Thanks to tariff uncertainties and trade wars, more apparel and textile companies are pursuing new ways they can diversify their supply chain. But even exploring these innovative solutions can be costly and time consuming, and it can be difficult for buyers to make meaningful progress.
Texworld USA, taking place July 22-24 at the Jacob K. Javits Convention Center in New York—and co-located with Apparel Sourcing USA—provides one convenient location for attendees to source the latest fabrics and apparel from a large variety of locations. More than 22 product groups from more than 500 companies are represented at the show, and this year’s event is expected to host over 5,000 attendees.
“With a dynamic changing tariff structure in the U.S. and globally, it is increasingly important to source and find suppliers that can offer sourcing outside of the beaten path,” said Michael Hong, men’s outwear design director at Michael Kors. “Texworld USA gives us an advantage to source the world in one convention.”
Broadening horizons of opportunity
This year’s show will feature company pavilions for Korea, Taiwan, Sri Lanka, Bangladesh, India, Pakistan and Nepal. Portugal will also join for the first time as the first European country pavilion in the show’s history.
Among the product categories available for perusing will be cotton, denim, embroidery and lace, functional fabrics, knits, wovens, linen, prints, silk, wool, yarn, accessories, findings and trims, jacquard, shirting, faux fur and novelties.
Bangladesh: On the exhibit floor will be H.I Apparel Limited, a manufacturer of pants, skirts and casual shirts that sells to such companies as Jomo Fashion B.V., Ernstings family HFG and Baby Shop. Kohinoor Apparels Limited, a maker of intimates and sleepwear, and Mam Bangladesh (ladies apparel, woven and throws) will also be there, as will Seacotex Fabrics, which makes t-shirts and hoodies and sells to Aldi and Forever 21.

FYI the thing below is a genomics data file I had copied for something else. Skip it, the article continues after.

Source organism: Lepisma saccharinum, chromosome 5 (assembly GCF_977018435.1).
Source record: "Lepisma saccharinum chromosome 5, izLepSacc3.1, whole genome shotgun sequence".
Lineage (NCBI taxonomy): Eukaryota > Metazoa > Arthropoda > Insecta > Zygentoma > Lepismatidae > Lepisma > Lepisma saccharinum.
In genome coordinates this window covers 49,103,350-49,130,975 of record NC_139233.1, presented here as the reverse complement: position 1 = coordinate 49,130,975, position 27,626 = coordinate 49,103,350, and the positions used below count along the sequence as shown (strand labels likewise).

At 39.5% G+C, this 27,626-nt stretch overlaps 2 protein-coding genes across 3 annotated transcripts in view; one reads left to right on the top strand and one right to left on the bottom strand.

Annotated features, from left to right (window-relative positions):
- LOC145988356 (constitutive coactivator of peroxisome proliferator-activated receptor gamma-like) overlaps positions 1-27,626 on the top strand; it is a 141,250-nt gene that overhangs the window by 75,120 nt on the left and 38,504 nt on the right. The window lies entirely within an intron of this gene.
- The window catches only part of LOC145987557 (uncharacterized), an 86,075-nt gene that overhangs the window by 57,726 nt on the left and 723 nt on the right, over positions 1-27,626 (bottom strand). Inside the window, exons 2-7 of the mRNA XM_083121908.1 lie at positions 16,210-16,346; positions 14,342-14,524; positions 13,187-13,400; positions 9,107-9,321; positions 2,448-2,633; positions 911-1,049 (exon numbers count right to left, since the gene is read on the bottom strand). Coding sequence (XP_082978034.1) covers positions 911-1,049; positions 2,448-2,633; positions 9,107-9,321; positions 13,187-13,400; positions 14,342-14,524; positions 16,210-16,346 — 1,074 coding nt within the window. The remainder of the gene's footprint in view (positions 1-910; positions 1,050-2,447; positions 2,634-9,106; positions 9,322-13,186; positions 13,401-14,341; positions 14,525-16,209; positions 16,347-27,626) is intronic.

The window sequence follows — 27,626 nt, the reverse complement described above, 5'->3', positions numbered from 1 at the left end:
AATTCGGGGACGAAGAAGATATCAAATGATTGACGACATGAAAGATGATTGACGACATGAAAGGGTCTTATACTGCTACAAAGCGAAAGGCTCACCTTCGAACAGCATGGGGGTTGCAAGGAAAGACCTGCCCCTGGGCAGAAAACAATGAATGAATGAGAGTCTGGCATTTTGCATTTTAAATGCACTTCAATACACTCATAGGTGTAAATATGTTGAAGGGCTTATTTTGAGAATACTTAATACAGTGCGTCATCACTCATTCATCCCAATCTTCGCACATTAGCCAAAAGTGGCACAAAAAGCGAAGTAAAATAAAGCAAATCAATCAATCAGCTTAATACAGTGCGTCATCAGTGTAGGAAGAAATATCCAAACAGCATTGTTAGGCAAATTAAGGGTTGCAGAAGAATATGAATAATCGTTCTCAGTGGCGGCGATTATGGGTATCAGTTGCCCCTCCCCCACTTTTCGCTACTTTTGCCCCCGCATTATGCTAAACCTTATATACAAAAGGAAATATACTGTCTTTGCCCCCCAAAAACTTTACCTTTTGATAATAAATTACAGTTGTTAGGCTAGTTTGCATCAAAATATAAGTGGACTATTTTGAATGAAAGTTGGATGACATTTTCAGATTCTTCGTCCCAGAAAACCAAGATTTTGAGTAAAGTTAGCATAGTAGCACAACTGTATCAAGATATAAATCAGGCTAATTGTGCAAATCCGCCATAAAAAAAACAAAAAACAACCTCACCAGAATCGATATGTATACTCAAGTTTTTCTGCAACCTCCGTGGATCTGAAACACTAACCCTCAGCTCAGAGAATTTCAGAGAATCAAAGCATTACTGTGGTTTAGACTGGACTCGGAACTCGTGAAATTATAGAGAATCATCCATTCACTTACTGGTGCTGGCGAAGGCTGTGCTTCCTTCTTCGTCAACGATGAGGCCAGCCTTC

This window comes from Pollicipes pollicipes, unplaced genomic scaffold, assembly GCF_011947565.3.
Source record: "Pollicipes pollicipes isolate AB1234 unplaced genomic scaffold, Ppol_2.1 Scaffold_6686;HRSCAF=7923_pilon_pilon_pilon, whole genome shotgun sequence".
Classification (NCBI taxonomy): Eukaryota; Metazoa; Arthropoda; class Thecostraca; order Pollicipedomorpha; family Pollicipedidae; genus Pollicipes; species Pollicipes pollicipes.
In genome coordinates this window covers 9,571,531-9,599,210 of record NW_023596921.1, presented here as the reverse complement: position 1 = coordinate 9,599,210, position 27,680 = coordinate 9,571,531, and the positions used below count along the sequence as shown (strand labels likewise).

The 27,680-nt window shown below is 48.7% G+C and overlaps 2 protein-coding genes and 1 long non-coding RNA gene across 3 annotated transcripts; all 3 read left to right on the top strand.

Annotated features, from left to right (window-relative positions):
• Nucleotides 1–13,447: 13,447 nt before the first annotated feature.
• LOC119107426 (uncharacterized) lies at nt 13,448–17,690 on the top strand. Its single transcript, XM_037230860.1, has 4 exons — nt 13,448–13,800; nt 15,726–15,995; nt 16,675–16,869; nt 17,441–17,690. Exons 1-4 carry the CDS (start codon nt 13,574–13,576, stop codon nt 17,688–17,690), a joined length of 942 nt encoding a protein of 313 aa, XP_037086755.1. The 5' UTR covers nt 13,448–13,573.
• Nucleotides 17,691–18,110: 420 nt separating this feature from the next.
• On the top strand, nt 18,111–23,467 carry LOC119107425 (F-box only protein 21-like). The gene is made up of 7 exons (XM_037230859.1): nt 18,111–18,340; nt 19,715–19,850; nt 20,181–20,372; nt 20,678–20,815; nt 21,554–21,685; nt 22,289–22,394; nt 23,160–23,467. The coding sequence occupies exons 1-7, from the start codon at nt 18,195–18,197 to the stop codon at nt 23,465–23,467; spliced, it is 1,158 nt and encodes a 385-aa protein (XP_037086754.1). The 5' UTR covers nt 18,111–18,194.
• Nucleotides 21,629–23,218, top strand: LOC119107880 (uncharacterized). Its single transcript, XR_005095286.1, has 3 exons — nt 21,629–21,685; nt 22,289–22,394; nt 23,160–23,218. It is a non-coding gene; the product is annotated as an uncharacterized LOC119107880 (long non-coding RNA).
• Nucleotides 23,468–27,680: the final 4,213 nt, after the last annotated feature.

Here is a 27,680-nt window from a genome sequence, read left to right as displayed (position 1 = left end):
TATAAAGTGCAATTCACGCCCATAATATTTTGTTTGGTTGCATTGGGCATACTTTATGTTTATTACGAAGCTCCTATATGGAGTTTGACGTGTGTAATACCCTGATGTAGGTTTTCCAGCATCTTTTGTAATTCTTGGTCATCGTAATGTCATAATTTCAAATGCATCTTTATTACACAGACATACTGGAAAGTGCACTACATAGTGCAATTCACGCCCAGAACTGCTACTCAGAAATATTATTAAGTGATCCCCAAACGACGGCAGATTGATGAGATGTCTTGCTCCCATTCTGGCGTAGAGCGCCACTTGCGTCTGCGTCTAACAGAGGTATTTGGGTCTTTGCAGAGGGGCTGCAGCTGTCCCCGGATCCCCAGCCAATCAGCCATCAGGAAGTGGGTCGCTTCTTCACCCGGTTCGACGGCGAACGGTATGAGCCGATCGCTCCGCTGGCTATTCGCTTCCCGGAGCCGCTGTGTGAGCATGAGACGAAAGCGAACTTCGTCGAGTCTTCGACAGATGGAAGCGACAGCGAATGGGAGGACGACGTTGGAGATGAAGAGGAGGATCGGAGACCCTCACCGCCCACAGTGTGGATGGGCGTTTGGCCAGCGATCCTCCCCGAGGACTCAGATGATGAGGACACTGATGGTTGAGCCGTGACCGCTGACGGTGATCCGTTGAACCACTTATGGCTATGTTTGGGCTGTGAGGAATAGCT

Shangu Group (cutting, sewing, finishing and fabric sourcing) counts Kmart and Carrefour among its clients.
India: Those representing India will include home textiles manufacturer Amber International, which sells to such retailers as Walmart, and Gupta Creations (cushions, throws, rugs, stools); Sai Exports (decorative cushions, rugs); and Sri Ganesh Textile (yarn-dyed woven fabrics for upholstery and home furnishings).
The Synthetic & Rayon Textiles Export Promotion Council, Texprocil, Indian Chamber of Commerce and Handloom Export Promotion Council will also be there.
Sri Lanka: The sustainable-certified Sarasavi Exports that sells to Hanes will have its socks and hosiery on display.
Portugal: Companies such as Camara Famalicão, Dune Bleue, Marjomotex, OLMAC and Scoop will be there helping Portugal make its inaugural Texworld USA debut.
Providing a diversified platform to buyers is important to the producers of Texworld USA, who understand how imperative it is that the show progress is in lockstep with the industry and its members.
“In order to evolve with industry trends, not only do we offer exhibitors that have the capacity for large orders, but we also cater to up-and-coming designers by offering low minimum suppliers,” said Jennifer Bacon, show director for fashion and apparel. “We also aim to meet the needs of the industry with must-have fabrics/prints and color palettes presented by Texworld Art Directors.”
The show also works with international exhibitors that understand the importance of speed to market, she added, as well as those offering new technologies and innovations.
Sustainability at the forefront
Sustainability, the rapidly expanding priority for all sectors of the apparel and textile industries, will be well represented at this year’s Texworld USA. The show will feature the one-day Neonyt Fashionsustain conference on July 22, boasting a series of speakers, panels and workshops addressing the subject in new, insightful and exciting ways.
Additionally, not only is Texworld USA sponsoring scholarships for Glasgow Caledonian New York College’s unique research-based Master’s programs on profitability and sustainability, but Texworld USA is even partnering with the GCNYC Fair Fashion Center for a complimentary workshop held after the show. On July 31, attendees can explore the meaning and importance of sustainability—and how to get started.
The mindfulness of this crucial topic is one reason attendees have it permanently marked on their calendar each year. Christine Carlson, formerly of David’s Bridal, told Sourcing Journal that last edition’s Reformation talk on sustainability was the highlight of her show.
“I was so impressed by how thoroughly the company thinks of every aspect of the business—fabric dying, fiber content, manufacturing, shipping and even the second life of the garment,” she noted.
Register to attend Texworld USA from July 22 to 24 on the show website.